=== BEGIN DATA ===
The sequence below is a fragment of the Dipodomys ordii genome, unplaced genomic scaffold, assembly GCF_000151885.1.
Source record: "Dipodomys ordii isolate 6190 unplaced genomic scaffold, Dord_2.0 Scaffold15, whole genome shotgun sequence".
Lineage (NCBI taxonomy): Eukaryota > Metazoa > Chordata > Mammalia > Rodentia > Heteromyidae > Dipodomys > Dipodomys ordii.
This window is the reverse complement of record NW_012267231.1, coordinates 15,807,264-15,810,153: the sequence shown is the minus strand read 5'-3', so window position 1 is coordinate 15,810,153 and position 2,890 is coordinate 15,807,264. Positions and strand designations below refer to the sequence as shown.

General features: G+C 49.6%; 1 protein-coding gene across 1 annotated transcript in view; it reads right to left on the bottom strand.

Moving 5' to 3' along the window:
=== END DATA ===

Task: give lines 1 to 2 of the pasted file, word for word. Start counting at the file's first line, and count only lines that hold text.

The sequence below is a fragment of the Dipodomys ordii genome, unplaced genomic scaffold, assembly GCF_000151885.1.
Source record: "Dipodomys ordii isolate 6190 unplaced genomic scaffold, Dord_2.0 Scaffold15, whole genome shotgun sequence".